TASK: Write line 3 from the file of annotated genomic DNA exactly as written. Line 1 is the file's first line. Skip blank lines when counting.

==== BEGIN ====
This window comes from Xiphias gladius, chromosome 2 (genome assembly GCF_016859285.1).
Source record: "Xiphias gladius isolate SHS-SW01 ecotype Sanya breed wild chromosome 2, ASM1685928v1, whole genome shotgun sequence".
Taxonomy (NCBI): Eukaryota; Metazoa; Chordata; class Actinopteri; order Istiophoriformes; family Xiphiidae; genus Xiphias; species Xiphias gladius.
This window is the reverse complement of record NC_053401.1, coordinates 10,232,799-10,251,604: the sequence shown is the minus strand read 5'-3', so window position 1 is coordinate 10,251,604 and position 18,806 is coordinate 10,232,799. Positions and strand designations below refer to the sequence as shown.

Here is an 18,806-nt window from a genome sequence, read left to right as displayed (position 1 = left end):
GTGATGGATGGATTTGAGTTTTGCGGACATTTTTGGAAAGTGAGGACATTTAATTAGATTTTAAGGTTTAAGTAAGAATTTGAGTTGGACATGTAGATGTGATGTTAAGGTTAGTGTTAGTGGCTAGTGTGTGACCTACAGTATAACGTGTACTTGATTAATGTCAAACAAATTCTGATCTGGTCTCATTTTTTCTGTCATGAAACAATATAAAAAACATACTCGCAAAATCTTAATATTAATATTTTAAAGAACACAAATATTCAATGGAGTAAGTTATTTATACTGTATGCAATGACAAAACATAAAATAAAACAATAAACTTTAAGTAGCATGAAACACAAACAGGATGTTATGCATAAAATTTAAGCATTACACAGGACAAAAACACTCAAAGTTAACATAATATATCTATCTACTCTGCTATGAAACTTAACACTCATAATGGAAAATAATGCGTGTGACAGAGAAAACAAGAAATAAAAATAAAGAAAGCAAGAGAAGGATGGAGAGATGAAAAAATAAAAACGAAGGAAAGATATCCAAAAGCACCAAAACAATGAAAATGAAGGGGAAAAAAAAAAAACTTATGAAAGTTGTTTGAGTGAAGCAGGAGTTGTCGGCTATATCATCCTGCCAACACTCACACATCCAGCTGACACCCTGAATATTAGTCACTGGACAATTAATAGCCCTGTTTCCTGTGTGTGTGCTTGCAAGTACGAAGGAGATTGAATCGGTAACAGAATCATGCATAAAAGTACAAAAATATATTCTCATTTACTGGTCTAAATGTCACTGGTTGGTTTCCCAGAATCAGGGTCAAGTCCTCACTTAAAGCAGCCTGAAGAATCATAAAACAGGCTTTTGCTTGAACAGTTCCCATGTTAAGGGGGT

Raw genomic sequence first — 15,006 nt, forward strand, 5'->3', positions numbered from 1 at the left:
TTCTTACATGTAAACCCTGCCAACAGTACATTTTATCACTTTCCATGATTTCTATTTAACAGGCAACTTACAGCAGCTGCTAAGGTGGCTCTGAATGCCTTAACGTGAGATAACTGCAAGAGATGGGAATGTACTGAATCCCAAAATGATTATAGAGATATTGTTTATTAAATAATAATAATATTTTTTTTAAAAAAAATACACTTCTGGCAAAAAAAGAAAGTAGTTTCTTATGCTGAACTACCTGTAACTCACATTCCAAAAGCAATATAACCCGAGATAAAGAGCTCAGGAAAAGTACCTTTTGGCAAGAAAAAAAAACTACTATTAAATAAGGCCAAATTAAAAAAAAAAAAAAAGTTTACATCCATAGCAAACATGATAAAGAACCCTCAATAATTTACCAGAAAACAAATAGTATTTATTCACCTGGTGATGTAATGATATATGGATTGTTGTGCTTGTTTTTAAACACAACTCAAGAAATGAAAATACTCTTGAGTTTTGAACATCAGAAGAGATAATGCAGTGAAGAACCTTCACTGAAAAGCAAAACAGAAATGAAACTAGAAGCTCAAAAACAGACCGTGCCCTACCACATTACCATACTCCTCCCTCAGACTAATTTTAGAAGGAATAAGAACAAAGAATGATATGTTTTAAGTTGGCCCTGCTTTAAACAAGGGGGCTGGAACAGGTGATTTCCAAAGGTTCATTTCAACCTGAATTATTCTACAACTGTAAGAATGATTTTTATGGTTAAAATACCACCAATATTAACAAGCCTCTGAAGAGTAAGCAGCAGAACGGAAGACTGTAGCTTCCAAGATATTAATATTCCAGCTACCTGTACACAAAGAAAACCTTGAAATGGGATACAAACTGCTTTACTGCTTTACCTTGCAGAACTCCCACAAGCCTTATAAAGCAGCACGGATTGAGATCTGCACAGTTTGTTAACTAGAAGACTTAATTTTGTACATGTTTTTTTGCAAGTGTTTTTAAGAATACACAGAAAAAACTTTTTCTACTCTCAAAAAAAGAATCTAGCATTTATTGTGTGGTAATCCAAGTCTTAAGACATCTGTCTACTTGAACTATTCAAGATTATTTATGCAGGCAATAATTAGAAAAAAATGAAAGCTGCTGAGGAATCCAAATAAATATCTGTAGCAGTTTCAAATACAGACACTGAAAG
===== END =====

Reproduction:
Taxonomy (NCBI): Eukaryota; Metazoa; Chordata; class Actinopteri; order Istiophoriformes; family Xiphiidae; genus Xiphias; species Xiphias gladius.